Production-respiration relationships at different timescales within the Biosphere 2 coral reef biome
Limnol. Oceanogr., 46(7), 2001, 1653-1660 | DOI: 10.4319/lo.2001.46.7.1653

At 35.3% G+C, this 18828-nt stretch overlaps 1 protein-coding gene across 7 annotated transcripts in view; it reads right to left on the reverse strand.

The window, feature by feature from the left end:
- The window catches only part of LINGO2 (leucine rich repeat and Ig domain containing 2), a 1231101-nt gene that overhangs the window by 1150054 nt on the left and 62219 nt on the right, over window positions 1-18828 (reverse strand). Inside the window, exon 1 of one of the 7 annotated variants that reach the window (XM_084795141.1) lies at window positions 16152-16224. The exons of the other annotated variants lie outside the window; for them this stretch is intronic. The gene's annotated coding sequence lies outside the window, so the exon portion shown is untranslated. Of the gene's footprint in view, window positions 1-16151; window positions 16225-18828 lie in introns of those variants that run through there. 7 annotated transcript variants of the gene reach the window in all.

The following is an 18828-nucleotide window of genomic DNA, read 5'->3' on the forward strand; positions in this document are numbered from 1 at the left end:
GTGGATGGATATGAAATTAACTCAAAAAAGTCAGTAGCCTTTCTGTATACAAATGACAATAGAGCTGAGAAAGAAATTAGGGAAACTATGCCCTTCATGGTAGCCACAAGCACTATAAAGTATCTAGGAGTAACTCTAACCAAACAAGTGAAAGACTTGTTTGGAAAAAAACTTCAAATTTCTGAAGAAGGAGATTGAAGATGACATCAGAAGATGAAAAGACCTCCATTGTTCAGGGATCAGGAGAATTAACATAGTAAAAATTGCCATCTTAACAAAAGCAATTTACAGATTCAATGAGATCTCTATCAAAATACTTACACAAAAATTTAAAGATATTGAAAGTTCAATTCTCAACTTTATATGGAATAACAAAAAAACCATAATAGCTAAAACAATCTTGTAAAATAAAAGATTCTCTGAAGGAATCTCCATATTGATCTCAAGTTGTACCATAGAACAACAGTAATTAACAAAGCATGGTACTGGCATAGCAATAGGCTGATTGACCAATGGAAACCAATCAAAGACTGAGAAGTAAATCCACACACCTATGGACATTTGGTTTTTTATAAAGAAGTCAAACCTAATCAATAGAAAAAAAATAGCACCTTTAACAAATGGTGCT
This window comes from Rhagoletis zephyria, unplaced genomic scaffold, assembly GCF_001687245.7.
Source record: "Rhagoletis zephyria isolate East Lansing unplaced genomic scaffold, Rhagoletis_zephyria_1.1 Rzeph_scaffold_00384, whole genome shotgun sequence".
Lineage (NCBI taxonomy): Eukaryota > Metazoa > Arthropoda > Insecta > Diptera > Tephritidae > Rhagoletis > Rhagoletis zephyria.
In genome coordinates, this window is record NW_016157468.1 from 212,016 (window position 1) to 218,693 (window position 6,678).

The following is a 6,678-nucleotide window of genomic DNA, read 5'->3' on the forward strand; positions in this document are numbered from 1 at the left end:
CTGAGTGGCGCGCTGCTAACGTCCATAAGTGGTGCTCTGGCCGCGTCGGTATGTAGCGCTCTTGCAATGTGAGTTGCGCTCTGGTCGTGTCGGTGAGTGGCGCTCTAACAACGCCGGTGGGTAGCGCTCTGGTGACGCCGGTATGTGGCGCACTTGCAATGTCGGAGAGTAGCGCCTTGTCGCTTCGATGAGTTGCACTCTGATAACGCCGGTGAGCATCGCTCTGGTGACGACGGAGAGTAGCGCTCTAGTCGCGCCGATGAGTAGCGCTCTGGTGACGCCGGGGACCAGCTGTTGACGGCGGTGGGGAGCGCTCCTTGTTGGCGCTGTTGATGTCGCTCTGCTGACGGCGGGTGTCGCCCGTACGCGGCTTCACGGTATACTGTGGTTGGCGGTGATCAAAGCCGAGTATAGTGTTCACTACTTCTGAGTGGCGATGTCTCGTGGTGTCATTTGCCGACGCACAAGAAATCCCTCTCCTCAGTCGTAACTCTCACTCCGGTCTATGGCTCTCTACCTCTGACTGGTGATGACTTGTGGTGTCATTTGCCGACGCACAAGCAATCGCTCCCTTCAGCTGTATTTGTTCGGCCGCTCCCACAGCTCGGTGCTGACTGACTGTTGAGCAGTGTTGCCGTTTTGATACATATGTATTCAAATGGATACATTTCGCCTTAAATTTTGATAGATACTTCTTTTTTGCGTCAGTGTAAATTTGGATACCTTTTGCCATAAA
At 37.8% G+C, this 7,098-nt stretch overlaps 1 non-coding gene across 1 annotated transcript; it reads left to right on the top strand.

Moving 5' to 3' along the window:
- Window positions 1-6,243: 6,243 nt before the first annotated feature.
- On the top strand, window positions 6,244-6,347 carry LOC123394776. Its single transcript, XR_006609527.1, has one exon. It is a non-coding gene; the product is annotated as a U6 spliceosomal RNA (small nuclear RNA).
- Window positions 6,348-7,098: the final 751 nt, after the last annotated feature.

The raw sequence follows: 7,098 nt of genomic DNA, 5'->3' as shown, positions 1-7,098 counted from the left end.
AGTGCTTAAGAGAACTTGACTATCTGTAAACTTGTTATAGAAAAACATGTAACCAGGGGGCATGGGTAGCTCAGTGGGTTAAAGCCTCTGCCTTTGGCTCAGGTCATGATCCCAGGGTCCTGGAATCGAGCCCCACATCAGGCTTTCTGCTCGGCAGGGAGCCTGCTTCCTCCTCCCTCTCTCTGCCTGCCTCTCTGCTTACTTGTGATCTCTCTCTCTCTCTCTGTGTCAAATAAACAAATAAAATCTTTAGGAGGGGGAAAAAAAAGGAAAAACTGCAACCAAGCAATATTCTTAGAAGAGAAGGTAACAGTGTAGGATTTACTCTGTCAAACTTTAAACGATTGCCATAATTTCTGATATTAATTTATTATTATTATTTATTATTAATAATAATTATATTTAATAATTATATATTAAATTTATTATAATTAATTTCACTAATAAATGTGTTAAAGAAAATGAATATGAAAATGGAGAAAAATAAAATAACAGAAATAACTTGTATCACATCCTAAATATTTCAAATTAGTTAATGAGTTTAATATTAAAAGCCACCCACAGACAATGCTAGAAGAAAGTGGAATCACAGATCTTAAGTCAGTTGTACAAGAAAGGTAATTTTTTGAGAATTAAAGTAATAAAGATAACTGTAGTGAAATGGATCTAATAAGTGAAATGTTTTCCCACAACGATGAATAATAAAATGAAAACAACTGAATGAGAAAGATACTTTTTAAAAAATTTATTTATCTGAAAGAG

ABSTRACT: Temporal relationships between organic carbon production and respiration are not well understood in coral reef ecosystems. We monitored dissolved oxygen (O2) concentrations within the Biosphere 2 coral reef biome over a 3-yr period (1 January 1997-1 January 2000), to calculate daily rates of gross production (P), community respiration (R), and net community production (NCP). P averaged 170 mmol O2 m-2 d-1, and R averaged 173 mmol O2 m-2 d-1, which yielded a mean NCP of only -3 mmol O2 m22 d21, or a difference of only 2%. This long-term balance between P and R reflects the closed-system design of the biome. The SD of P, however, was ±56 mmol O2m-2 d-1; that of R was ±47 mmol O2 m-2 d-1; and that of NCP was ±26 mmol O2 m-2 d-1 or ±15% of mean P. To better resolve the behavior of P, R, and NCP at different timescales, each of these time series were spectrally decomposed into four frequency bands that corresponded to four timescales: <1 week, 1 week-1 month, 1-3 months (subseasonal), and >3 months (seasonal to annual). At timescales >1 month, the variance of P was not different from the variance of R. At timescales of <1 month, the variance in P was significantly greater than the variance in R (P < 0.01). Furthermore, the correlation between changes in P and changes in R became weaker with decreasing timescale. We suggest that changes in P and R become well matched at timescales that coincide with the turnover of carbon by the dominant macroalgae within the biome (1-3 months). In addition, we conclude that measurements of NCP based on daily or weekly data sets are not good indicators of the long-term net metabolic performance of coral reefs.